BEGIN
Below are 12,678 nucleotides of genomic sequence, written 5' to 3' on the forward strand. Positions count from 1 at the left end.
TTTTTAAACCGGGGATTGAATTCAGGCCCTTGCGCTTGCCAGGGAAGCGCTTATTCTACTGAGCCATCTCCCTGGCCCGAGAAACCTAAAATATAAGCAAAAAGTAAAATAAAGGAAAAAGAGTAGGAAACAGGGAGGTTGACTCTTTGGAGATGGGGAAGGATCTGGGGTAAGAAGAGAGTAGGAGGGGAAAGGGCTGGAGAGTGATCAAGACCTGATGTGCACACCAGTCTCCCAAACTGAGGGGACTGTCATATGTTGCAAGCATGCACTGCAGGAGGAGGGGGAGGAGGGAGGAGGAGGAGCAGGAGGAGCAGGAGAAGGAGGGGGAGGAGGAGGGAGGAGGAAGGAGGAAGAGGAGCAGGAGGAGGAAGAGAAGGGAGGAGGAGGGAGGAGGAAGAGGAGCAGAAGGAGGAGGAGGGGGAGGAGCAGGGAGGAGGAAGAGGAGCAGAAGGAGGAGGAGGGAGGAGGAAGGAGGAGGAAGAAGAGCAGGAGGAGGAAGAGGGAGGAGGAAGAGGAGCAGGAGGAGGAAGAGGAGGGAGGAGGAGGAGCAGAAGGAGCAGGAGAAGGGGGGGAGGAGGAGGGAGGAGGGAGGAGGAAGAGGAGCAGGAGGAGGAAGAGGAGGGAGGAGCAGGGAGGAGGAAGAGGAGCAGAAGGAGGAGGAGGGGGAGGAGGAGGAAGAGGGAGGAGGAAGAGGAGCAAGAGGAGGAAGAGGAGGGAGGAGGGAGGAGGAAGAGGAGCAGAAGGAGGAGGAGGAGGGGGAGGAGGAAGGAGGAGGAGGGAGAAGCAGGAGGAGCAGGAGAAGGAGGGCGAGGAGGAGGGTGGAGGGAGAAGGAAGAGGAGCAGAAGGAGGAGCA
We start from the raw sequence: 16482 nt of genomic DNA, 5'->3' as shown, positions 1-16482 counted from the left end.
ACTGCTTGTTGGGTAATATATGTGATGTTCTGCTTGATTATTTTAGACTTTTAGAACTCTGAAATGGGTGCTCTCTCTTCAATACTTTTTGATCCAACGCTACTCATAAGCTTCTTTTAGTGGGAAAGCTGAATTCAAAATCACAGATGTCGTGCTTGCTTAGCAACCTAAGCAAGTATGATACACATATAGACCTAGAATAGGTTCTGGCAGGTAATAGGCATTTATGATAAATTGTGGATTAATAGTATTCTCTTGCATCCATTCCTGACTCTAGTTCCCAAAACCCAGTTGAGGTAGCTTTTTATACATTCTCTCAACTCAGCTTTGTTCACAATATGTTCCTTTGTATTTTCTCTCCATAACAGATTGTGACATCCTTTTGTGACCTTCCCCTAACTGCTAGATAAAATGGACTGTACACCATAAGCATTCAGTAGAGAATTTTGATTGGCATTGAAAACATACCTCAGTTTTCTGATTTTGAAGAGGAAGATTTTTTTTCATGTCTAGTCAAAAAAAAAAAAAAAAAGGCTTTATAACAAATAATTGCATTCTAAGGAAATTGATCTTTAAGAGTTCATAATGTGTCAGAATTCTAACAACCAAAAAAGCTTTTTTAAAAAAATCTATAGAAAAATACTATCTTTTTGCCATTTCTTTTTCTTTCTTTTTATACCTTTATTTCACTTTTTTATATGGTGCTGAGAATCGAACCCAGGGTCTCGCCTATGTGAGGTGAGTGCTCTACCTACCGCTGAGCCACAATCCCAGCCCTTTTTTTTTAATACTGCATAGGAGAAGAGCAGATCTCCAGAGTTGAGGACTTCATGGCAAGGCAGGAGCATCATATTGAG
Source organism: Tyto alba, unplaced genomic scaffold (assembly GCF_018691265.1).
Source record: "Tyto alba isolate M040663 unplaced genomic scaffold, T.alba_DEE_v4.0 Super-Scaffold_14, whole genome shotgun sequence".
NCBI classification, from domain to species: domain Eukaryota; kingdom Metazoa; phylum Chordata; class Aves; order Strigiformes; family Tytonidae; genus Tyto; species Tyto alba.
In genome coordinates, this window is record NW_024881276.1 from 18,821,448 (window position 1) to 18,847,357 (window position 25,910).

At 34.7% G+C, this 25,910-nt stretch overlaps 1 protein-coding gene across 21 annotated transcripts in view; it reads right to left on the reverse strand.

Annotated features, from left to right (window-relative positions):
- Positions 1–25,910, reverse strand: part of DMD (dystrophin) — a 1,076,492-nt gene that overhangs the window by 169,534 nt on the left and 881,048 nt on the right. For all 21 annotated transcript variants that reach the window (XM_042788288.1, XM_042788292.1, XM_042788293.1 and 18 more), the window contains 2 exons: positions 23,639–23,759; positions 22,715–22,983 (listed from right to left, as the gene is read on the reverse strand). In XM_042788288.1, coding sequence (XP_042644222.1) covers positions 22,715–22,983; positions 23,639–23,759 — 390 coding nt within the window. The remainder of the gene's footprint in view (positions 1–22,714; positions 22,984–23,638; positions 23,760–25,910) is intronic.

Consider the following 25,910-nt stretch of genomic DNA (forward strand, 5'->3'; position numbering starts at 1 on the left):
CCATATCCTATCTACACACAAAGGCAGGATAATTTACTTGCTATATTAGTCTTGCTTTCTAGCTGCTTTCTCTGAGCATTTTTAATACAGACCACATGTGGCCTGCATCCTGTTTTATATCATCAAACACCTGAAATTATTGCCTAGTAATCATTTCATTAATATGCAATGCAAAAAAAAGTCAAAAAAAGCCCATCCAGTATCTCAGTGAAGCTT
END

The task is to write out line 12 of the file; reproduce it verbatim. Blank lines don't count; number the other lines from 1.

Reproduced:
Consider the following 25,910-nt stretch of genomic DNA (forward strand, 5'->3'; position numbering starts at 1 on the left):